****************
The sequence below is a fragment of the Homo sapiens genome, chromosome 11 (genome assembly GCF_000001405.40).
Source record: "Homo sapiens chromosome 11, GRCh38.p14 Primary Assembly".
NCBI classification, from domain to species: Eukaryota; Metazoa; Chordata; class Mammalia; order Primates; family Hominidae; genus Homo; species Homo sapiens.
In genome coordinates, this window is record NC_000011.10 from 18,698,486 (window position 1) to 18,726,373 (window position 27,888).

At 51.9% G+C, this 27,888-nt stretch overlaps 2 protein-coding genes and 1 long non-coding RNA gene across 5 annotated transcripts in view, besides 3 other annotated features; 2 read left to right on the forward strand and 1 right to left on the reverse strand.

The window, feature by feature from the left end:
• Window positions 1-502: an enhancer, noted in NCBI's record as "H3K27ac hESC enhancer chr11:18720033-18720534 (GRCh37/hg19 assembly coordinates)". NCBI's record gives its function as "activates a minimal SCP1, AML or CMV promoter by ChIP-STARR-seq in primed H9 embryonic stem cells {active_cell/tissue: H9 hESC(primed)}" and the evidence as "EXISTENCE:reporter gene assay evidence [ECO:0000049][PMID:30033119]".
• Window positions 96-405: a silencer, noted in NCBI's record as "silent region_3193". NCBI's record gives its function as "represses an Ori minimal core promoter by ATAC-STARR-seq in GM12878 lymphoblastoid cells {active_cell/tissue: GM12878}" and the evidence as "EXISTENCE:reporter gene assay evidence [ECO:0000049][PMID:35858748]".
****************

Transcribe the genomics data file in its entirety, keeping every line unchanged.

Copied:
The sequence below is a fragment of the Homo sapiens genome, chromosome 11 (genome assembly GCF_000001405.40).
Source record: "Homo sapiens chromosome 11, GRCh38.p14 Primary Assembly".
NCBI classification, from domain to species: Eukaryota; Metazoa; Chordata; class Mammalia; order Primates; family Hominidae; genus Homo; species Homo sapiens.
In genome coordinates, this window is record NC_000011.10 from 18,698,486 (window position 1) to 18,726,373 (window position 27,888).

At 51.9% G+C, this 27,888-nt stretch overlaps 2 protein-coding genes and 1 long non-coding RNA gene across 5 annotated transcripts in view, besides 3 other annotated features; 2 read left to right on the forward strand and 1 right to left on the reverse strand.

The window, feature by feature from the left end:
• Window positions 1-502: an enhancer, noted in NCBI's record as "H3K27ac hESC enhancer chr11:18720033-18720534 (GRCh37/hg19 assembly coordinates)". NCBI's record gives its function as "activates a minimal SCP1, AML or CMV promoter by ChIP-STARR-seq in primed H9 embryonic stem cells {active_cell/tissue: H9 hESC(primed)}" and the evidence as "EXISTENCE:reporter gene assay evidence [ECO:0000049][PMID:30033119]".
• Window positions 96-405: a silencer, noted in NCBI's record as "silent region_3193". NCBI's record gives its function as "represses an Ori minimal core promoter by ATAC-STARR-seq in GM12878 lymphoblastoid cells {active_cell/tissue: GM12878}" and the evidence as "EXISTENCE:reporter gene assay evidence [ECO:0000049][PMID:35858748]".